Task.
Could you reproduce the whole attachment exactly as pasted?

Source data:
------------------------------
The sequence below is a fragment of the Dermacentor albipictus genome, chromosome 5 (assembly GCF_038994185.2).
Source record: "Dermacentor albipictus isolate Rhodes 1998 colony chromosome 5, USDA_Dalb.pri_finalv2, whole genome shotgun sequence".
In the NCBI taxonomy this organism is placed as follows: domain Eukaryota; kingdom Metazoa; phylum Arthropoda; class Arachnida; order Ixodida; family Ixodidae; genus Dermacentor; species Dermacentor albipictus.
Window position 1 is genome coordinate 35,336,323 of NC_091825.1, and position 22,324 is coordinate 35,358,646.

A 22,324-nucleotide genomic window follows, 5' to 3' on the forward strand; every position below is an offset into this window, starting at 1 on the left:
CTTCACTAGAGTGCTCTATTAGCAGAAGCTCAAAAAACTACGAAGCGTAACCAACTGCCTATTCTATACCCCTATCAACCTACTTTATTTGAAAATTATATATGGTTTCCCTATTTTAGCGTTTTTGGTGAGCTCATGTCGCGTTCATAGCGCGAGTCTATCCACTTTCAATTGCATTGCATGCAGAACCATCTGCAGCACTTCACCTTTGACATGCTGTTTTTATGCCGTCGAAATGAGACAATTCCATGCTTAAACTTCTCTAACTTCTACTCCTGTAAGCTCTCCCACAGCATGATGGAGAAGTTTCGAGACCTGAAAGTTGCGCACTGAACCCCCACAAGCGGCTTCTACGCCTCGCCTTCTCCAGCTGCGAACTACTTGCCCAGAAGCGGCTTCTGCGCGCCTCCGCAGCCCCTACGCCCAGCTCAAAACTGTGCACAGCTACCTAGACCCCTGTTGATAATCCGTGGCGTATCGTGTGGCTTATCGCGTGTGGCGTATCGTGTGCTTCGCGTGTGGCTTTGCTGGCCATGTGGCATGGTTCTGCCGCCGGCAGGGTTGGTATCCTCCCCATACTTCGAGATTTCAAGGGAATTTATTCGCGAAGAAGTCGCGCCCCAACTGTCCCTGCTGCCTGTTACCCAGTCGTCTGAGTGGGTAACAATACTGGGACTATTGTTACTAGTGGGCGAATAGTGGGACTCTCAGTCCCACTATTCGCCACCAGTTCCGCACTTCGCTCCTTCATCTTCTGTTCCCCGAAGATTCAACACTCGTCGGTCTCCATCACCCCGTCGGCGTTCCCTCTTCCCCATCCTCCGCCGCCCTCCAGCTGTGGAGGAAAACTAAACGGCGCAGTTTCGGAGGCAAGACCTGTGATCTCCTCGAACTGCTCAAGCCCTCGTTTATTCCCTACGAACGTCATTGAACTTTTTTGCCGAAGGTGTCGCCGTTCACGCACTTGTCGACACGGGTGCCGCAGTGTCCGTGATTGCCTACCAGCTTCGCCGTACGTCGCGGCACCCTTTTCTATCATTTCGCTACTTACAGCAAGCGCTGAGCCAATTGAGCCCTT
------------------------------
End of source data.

The sequence below is a fragment of the Dermacentor albipictus genome, chromosome 5 (assembly GCF_038994185.2).
Source record: "Dermacentor albipictus isolate Rhodes 1998 colony chromosome 5, USDA_Dalb.pri_finalv2, whole genome shotgun sequence".
In the NCBI taxonomy this organism is placed as follows: domain Eukaryota; kingdom Metazoa; phylum Arthropoda; class Arachnida; order Ixodida; family Ixodidae; genus Dermacentor; species Dermacentor albipictus.
Window position 1 is genome coordinate 35,336,323 of NC_091825.1, and position 22,324 is coordinate 35,358,646.

A 22,324-nucleotide genomic window follows, 5' to 3' on the forward strand; every position below is an offset into this window, starting at 1 on the left:
CTTCACTAGAGTGCTCTATTAGCAGAAGCTCAAAAAACTACGAAGCGTAACCAACTGCCTATTCTATACCCCTATCAACCTACTTTATTTGAAAATTATATATGGTTTCCCTATTTTAGCGTTTTTGGTGAGCTCATGTCGCGTTCATAGCGCGAGTCTATCCACTTTCAATTGCATTGCATGCAGAACCATCTGCAGCACTTCACCTTTGACATGCTGTTTTTATGCCGTCGAAATGAGACAATTCCATGCTTAAACTTCTCTAACTTCTACTCCTGTAAGCTCTCCCACAGCATGATGGAGAAGTTTCGAGACCTGAAAGTTGCGCACTGAACCCCCACAAGCGGCTTCTACGCCTCGCCTTCTCCAGCTGCGAACTACTTGCCCAGAAGCGGCTTCTGCGCGCCTCCGCAGCCCCTACGCCCAGCTCAAAACTGTGCACAGCTACCTAGACCCCTGTTGATAATCCGTGGCGTATCGTGTGGCTTATCGCGTGTGGCGTATCGTGTGCTTCGCGTGTGGCTTTGCTGGCCATGTGGCATGGTTCTGCCGCCGGCAGGGTTGGTATCCTCCCCATACTTCGAGATTTCAAGGGAATTTATTCGCGAAGAAGTCGCGCCCCAACTGTCCCTGCTGCCTGTTACCCAGTCGTCTGAGTGGGTAACAATACTGGGACTATTGTTACTAGTGGGCGAATAGTGGGACTCTCAGTCCCACTATTCGCCACCAGTTCCGCACTTCGCTCCTTCATCTTCTGTTCCCCGAAGATTCAACACTCGTCGGTCTCCATCACCCCGTCGGCGTTCCCTCTTCCCCATCCTCCGCCGCCCTCCAGCTGTGGAGGAAAACTAAACGGCGCAGTTTCGGAGGCAAGACCTGTGATCTCCTCGAACTGCTCAAGCCCTCGTTTATTCCCTACGAACGTCATTGAACTTTTTTGCCGAAGGTGTCGCCGTTCACGCACTTGTCGACACGGGTGCCGCAGTGTCCGTGATTGCCTACCAGCTTCGCCGTACGTCGCGGCACCCTTTTCTATCATTTCGCTACTTACAGCAAGCGCTGAGCCAATTGAGCCCTT